Astronauts launch into space 50 years after historic moon landing
WASHINGTON — On the 50th anniversary of the Apollo 11 lunar landing, two astronauts and a cosmonaut launched to the International Space Station.
The multinational crew making up Expedition 60 is NASA astronaut Andrew Morgan, European Space Agency astronaut Luca Parmitano and Roscosmos cosmonaut Alexander Skvortsov.
Expedition 60 is the space station mission that began June 24 and will end October 3. Space station crews are referred to as expeditions.
They launched from the Baikonur Cosmodrome in Kazakhstan at 12:28 p.m. ET. They will dock at the station at 6 p.m. and enter the space station at 8 p.m. They will be joining Roscosmos Expedition 60 Commander Alexey Ovchinin, as well as NASA astronauts Nick Hague and Christina Koch. They arrived at the space station in March.
This is Morgan’s first spaceflight; he was selected as an astronaut in 2013. The West Point graduate also serves as an emergency physician with the U.S. Army. He will enjoy an extended stay on the station and return to Earth in April 2020.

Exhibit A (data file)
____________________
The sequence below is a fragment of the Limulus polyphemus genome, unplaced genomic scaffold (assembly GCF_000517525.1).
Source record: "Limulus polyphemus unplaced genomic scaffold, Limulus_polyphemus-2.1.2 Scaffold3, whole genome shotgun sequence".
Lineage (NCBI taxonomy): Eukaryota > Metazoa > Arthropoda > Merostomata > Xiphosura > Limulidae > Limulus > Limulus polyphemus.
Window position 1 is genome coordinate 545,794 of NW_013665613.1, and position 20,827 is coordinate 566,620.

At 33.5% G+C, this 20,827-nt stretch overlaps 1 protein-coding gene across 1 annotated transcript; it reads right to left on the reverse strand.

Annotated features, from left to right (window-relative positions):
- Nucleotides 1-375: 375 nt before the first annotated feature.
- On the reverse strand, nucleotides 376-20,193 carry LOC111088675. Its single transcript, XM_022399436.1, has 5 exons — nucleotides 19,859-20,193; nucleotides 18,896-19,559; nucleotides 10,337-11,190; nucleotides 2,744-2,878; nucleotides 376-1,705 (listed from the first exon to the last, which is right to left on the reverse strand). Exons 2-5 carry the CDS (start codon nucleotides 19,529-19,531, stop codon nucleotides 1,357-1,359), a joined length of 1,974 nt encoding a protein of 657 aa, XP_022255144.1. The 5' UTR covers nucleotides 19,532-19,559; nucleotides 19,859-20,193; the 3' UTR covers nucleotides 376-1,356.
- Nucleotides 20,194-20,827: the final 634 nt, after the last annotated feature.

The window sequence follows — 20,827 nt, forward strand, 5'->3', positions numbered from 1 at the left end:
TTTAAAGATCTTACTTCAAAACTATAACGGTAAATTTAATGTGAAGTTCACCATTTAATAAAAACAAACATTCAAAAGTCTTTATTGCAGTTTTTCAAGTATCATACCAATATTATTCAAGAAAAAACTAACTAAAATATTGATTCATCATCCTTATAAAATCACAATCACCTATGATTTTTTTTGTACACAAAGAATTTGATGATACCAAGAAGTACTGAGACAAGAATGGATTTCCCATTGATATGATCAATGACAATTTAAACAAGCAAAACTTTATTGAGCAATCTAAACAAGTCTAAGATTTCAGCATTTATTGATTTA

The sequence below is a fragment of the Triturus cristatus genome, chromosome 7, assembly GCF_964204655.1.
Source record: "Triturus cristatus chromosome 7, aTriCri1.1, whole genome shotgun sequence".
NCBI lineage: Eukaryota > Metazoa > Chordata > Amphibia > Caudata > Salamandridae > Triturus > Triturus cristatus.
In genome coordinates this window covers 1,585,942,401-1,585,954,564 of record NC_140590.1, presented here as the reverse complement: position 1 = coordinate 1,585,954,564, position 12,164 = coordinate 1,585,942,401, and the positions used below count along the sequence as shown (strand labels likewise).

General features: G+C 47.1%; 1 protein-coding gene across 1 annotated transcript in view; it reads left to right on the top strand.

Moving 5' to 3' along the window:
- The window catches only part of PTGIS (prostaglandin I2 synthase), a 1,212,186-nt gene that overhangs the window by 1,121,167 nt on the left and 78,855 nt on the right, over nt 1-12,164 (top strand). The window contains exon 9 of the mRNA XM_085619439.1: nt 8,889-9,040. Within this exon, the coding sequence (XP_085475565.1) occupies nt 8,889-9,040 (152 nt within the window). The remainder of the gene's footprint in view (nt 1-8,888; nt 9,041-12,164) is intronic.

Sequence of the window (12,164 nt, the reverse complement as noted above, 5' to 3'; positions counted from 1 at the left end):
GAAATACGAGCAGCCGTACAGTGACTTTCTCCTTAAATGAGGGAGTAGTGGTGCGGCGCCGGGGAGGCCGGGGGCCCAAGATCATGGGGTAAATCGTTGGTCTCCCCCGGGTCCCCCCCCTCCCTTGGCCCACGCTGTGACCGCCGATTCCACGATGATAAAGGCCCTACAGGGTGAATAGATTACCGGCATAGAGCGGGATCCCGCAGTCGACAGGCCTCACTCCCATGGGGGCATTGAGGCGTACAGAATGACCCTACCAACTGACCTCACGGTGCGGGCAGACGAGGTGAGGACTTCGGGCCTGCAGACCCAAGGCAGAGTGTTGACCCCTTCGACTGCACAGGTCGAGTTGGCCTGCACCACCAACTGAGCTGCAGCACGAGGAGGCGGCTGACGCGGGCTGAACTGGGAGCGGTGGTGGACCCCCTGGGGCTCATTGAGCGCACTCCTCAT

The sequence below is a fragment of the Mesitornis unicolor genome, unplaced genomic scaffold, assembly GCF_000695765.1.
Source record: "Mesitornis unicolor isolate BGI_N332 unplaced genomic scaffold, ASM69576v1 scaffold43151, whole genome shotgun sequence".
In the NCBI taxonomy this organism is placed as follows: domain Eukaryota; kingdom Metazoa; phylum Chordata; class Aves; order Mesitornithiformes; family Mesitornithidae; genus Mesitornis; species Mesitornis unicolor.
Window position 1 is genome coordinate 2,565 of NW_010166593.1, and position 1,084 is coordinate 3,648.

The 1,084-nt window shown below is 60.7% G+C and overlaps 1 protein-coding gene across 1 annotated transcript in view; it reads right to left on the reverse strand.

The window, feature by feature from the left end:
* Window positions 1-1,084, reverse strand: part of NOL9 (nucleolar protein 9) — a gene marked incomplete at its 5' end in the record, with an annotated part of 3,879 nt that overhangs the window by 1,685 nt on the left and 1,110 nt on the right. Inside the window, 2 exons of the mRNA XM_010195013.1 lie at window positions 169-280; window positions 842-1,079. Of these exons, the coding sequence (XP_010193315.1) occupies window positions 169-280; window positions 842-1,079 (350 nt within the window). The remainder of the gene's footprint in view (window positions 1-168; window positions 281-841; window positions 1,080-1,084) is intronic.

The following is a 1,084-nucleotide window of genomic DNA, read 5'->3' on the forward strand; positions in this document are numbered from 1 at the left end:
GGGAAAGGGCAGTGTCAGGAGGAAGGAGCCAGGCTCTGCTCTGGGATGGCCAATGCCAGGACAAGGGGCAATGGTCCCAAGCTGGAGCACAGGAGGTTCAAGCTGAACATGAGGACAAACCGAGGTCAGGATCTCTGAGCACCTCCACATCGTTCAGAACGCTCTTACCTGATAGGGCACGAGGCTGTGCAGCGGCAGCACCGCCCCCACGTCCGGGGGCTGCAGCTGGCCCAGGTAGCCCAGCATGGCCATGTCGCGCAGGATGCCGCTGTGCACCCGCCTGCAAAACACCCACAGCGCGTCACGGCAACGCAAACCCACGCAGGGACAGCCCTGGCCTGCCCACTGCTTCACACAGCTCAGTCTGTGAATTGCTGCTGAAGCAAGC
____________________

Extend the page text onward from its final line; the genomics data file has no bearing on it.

Parmitano will be going up to the station for the second time in his career. He was selected as an astronaut in 2009 and was assigned as a flight engineer for the Italian space agency’s first long-duration flight mission to the International Space Station. He spent 166 days on the station in 2013, participating in two spacewalks and docking four spacecraft.
When Ovchinin returns to Earth, Parmitano will become the first Italian astronaut to take on the role of commander.
This is Skvortsov’s third spaceflight. He was the commander of Expedition 24 in 2010 and was the flight engineer for Expedition 39 in 2014.
Expedition 60 will conduct biology, biotechnology, physical science and Earth science experiments on the space station.